But companies also have internal costs that the market doesn’t carry. Operating at a large scale requires layers of management and internal oversight performed by employees who would not be needed in a smaller firm. There are also costs involved with internal politics; for example, when a project fails because others disapprove of it, the funding spent to develop it is forfeited. This pattern disproportionately affects large companies, where there tend to be more internal bureaucratic constraints. Moreover, internal costs associated with staff (such as healthcare and training) can soar in a large company, but would be externalized if everyone were a contractor.
The Coase theorem explains the curbs on growth that confound many companies, large and small. A company can grow only as long as its internal costs, including all overhead, are lower than its external costs. Once internal costs equal or surpass external costs and the company has reached the point of diminishing returns, it will stop expanding. Because internal transaction costs are often difficult to spot, the leaders of the company may not realize why it’s struggling.
New digital technologies have raised the pressures associated with the Coase theorem because they reduce external costs. Some observers believe that these technologies will sound the death knell for large companies. Search engines, for instance, have made it much easier and cheaper to obtain information today than it was in the past, and thus have eroded an advantage formerly held by large companies with great resources.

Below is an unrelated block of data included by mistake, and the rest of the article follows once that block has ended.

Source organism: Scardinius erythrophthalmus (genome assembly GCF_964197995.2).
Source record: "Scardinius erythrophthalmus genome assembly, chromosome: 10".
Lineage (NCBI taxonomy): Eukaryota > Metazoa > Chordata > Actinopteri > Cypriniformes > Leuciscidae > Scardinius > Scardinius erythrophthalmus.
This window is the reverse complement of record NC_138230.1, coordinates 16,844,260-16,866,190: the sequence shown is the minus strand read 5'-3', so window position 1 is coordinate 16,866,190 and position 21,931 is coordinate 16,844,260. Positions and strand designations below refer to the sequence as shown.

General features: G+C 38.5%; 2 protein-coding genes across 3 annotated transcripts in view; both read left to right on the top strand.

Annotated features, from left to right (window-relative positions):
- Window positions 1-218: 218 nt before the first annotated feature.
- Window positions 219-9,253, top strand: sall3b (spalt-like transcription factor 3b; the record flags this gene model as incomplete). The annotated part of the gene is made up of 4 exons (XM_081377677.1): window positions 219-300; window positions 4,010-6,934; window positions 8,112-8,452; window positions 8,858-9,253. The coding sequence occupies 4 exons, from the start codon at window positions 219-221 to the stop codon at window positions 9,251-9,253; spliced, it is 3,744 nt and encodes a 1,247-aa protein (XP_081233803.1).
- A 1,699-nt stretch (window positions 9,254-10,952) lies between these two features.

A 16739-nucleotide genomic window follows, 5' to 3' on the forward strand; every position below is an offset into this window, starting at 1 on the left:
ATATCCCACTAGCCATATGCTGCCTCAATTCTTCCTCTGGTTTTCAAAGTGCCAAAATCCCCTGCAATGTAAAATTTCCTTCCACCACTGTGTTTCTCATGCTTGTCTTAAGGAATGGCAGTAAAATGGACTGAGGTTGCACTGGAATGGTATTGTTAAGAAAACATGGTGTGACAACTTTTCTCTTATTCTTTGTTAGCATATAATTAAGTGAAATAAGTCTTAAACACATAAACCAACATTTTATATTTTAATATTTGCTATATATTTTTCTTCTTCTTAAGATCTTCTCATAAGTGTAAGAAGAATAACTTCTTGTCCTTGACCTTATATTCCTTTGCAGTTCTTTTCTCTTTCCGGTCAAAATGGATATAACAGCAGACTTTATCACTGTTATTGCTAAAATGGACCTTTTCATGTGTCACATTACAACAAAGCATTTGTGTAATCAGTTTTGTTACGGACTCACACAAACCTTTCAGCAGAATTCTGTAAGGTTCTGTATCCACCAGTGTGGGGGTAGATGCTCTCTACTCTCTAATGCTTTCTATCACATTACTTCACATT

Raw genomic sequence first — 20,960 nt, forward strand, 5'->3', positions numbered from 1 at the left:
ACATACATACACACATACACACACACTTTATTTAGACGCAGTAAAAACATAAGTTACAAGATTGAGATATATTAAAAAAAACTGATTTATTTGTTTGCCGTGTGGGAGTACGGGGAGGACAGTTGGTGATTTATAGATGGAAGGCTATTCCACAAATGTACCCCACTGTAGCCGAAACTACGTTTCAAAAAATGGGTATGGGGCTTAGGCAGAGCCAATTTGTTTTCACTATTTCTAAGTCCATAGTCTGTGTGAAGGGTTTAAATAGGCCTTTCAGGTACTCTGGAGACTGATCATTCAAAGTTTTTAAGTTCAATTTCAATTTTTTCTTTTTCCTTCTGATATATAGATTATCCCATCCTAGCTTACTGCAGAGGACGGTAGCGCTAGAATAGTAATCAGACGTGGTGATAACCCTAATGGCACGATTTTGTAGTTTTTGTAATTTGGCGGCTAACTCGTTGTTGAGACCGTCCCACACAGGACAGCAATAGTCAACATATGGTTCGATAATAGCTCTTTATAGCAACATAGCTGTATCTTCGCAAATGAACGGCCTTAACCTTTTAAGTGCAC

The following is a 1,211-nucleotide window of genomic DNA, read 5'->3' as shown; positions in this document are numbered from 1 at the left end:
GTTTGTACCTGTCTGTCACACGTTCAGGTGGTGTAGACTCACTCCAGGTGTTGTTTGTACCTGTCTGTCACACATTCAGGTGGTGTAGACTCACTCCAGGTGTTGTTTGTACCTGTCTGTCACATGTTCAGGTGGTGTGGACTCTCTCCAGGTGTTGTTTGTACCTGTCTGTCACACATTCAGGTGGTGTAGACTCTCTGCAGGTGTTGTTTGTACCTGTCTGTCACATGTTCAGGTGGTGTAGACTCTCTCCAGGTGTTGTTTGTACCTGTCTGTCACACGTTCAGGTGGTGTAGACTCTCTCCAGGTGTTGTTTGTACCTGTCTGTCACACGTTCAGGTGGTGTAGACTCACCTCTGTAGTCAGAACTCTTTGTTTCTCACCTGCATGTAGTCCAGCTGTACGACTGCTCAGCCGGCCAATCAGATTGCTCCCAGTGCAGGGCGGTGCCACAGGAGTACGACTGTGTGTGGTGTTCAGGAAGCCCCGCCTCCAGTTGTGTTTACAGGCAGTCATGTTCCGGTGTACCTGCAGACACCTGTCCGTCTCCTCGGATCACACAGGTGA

But digitization also reduces internal costs — at least for companies that leverage the technology effectively. This has changed the economics of internal organization. Take, for example, cloud-based services, which coordinate capacity and functionality more easily and rapidly, allowing for higher levels of productivity with the same staff and for temporary expansion when needed without large capital expenditures. The Web services units of Amazon, Microsoft, and Google have capitalized on this trend, and such services will likely proliferate. Some companies are already building technological platforms linking all parts of their enterprise and value chain for relatively low cost compared with the IT projects of yesteryear. They are thus becoming much more competitive than they were before.
As digitization continues, transaction costs will continue to decline. This will affect decisions about which activities to keep inside an organization and which to acquire from the outside. Some things that used to be cheaper on the inside will now become more expensive — for example, the maintenance of R&D staffs. Hence the value of open innovation. Meanwhile, things that used to benefit from outsourcing, such as HR and training, may now become less expensive internally, because the de-layering of hierarchies may allow more informal (and therefore less expensive) talent management and recruiting. The only thing that won’t change is the basic equation: The lower your internal costs compared with your external costs, the more likely your company is to grow.